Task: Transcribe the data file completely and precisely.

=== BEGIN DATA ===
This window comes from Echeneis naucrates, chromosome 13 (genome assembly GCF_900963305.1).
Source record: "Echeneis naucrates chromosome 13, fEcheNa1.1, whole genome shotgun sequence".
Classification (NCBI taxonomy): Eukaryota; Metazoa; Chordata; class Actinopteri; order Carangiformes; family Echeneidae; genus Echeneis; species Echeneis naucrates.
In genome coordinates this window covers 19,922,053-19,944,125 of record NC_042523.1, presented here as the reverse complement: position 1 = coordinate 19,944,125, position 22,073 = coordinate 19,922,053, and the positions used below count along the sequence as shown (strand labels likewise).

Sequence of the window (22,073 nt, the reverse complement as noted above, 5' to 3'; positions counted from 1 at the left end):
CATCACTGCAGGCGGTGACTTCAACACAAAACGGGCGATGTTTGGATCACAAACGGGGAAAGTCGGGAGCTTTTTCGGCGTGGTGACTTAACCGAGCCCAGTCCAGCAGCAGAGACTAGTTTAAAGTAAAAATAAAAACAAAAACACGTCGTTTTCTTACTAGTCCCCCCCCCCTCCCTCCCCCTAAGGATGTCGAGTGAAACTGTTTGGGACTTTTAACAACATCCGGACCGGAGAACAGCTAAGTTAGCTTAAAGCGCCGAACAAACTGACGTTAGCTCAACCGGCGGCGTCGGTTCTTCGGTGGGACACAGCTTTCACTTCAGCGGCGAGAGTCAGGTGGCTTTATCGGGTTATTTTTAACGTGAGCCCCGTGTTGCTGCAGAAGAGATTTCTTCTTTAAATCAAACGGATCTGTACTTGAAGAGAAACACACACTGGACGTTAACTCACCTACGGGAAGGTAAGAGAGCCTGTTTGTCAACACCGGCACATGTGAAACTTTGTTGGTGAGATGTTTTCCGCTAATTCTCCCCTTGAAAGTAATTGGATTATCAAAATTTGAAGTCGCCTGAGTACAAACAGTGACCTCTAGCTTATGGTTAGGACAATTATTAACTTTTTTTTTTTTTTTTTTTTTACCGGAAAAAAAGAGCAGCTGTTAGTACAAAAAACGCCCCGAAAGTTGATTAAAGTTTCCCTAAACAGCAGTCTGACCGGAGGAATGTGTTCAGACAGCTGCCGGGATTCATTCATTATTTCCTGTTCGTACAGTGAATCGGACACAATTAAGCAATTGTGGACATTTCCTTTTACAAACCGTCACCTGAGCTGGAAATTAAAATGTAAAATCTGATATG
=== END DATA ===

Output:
This window comes from Echeneis naucrates, chromosome 13 (genome assembly GCF_900963305.1).
Source record: "Echeneis naucrates chromosome 13, fEcheNa1.1, whole genome shotgun sequence".
Classification (NCBI taxonomy): Eukaryota; Metazoa; Chordata; class Actinopteri; order Carangiformes; family Echeneidae; genus Echeneis; species Echeneis naucrates.
In genome coordinates this window covers 19,922,053-19,944,125 of record NC_042523.1, presented here as the reverse complement: position 1 = coordinate 19,944,125, position 22,073 = coordinate 19,922,053, and the positions used below count along the sequence as shown (strand labels likewise).

Sequence of the window (22,073 nt, the reverse complement as noted above, 5' to 3'; positions counted from 1 at the left end):
CATCACTGCAGGCGGTGACTTCAACACAAAACGGGCGATGTTTGGATCACAAACGGGGAAAGTCGGGAGCTTTTTCGGCGTGGTGACTTAACCGAGCCCAGTCCAGCAGCAGAGACTAGTTTAAAGTAAAAATAAAAACAAAAACACGTCGTTTTCTTACTAGTCCCCCCCCCCTCCCTCCCCCTAAGGATGTCGAGTGAAACTGTTTGGGACTTTTAACAACATCCGGACCGGAGAACAGCTAAGTTAGCTTAAAGCGCCGAACAAACTGACGTTAGCTCAACCGGCGGCGTCGGTTCTTCGGTGGGACACAGCTTTCACTTCAGCGGCGAGAGTCAGGTGGCTTTATCGGGTTATTTTTAACGTGAGCCCCGTGTTGCTGCAGAAGAGATTTCTTCTTTAAATCAAACGGATCTGTACTTGAAGAGAAACACACACTGGACGTTAACTCACCTACGGGAAGGTAAGAGAGCCTGTTTGTCAACACCGGCACATGTGAAACTTTGTTGGTGAGATGTTTTCCGCTAATTCTCCCCTTGAAAGTAATTGGATTATCAAAATTTGAAGTCGCCTGAGTACAAACAGTGACCTCTAGCTTATGGTTAGGACAATTATTAACTTTTTTTTTTTTTTTTTTTTTACCGGAAAAAAAGAGCAGCTGTTAGTACAAAAAACGCCCCGAAAGTTGATTAAAGTTTCCCTAAACAGCAGTCTGACCGGAGGAATGTGTTCAGACAGCTGCCGGGATTCATTCATTATTTCCTGTTCGTACAGTGAATCGGACACAATTAAGCAATTGTGGACATTTCCTTTTACAAACCGTCACCTGAGCTGGAAATTAAAATGTAAAATCTGATATG